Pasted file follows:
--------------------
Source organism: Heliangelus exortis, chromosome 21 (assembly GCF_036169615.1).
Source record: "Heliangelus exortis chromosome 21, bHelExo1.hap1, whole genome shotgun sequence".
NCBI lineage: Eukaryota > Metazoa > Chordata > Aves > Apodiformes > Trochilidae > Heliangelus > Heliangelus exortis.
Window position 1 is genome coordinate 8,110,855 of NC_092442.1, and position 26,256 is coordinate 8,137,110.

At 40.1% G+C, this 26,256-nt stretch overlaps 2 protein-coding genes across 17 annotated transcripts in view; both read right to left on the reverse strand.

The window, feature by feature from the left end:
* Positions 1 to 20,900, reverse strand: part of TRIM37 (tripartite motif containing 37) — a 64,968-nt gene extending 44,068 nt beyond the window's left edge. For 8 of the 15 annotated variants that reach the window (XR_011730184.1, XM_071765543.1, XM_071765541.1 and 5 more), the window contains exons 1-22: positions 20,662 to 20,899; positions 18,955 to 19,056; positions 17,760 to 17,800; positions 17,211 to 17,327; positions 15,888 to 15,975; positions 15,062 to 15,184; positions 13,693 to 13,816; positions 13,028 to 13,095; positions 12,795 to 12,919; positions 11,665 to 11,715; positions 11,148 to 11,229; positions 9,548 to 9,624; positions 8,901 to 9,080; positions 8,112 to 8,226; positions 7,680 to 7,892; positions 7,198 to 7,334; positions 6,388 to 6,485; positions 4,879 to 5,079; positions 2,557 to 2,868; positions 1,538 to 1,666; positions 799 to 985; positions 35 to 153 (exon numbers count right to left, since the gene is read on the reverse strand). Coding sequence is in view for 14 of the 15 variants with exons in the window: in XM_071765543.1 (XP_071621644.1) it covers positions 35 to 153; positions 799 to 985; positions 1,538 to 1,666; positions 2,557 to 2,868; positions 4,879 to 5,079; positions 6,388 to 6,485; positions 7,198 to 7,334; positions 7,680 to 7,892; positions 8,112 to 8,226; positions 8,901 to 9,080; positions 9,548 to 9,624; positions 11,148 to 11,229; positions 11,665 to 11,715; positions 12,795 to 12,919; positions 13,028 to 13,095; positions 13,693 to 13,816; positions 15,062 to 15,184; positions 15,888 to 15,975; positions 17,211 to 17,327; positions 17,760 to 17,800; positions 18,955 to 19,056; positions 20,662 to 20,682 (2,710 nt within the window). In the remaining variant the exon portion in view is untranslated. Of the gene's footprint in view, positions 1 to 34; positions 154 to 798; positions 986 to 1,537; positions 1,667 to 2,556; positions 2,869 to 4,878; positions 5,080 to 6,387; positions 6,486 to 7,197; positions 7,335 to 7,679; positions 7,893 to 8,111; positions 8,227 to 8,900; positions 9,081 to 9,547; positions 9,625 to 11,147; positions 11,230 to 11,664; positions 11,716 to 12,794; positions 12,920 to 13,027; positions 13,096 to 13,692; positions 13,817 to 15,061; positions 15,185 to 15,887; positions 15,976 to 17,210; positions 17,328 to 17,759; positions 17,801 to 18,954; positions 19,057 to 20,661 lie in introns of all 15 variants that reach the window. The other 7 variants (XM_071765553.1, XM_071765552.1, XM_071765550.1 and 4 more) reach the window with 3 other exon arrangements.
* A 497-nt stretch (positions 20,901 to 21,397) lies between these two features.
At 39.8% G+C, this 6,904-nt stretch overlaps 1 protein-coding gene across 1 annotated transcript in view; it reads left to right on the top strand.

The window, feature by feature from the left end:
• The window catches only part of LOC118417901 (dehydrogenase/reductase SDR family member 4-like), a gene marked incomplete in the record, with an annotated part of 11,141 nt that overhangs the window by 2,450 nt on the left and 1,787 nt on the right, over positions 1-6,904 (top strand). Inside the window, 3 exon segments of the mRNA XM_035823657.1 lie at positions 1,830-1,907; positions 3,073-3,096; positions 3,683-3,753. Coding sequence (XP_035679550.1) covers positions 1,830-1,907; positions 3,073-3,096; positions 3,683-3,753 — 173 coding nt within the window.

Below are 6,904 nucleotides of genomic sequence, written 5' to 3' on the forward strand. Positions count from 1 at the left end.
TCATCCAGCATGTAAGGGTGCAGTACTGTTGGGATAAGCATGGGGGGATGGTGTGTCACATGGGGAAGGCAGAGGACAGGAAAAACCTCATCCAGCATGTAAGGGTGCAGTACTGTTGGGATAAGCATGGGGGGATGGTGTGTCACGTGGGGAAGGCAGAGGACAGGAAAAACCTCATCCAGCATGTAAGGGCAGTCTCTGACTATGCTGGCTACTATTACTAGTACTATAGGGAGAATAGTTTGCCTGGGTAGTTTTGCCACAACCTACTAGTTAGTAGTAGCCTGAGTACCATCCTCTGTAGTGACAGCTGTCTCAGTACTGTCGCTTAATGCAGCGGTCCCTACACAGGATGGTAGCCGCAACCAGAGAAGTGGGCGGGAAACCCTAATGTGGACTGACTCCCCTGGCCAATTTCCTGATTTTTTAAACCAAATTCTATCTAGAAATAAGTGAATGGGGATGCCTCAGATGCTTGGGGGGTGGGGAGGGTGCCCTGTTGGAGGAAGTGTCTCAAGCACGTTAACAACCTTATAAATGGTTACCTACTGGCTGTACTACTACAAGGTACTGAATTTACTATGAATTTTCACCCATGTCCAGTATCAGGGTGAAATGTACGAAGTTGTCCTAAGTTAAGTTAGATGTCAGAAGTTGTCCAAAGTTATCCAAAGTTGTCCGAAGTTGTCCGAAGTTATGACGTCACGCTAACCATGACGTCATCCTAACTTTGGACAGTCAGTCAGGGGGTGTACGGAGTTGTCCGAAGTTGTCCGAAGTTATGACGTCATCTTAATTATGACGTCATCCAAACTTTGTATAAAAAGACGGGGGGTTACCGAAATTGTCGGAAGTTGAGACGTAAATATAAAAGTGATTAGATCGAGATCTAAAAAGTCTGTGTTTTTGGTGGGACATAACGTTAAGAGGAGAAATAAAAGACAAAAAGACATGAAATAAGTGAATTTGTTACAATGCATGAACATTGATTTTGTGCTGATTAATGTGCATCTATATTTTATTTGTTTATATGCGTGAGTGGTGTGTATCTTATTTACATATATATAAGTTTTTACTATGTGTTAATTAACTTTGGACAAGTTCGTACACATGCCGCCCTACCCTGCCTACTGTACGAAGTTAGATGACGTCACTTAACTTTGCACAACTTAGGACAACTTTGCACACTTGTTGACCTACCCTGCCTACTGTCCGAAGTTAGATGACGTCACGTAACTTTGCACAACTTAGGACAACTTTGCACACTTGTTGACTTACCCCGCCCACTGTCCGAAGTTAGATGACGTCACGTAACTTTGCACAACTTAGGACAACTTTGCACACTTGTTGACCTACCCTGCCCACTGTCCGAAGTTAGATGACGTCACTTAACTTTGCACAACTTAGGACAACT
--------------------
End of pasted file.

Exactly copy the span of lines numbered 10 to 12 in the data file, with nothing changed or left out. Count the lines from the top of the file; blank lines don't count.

The window, feature by feature from the left end:
• The window catches only part of LOC118417901 (dehydrogenase/reductase SDR family member 4-like), a gene marked incomplete in the record, with an annotated part of 11,141 nt that overhangs the window by 2,450 nt on the left and 1,787 nt on the right, over positions 1-6,904 (top strand). Inside the window, 3 exon segments of the mRNA XM_035823657.1 lie at positions 1,830-1,907; positions 3,073-3,096; positions 3,683-3,753. Coding sequence (XP_035679550.1) covers positions 1,830-1,907; positions 3,073-3,096; positions 3,683-3,753 — 173 coding nt within the window.

Below are 6,904 nucleotides of genomic sequence, written 5' to 3' on the forward strand. Positions count from 1 at the left end.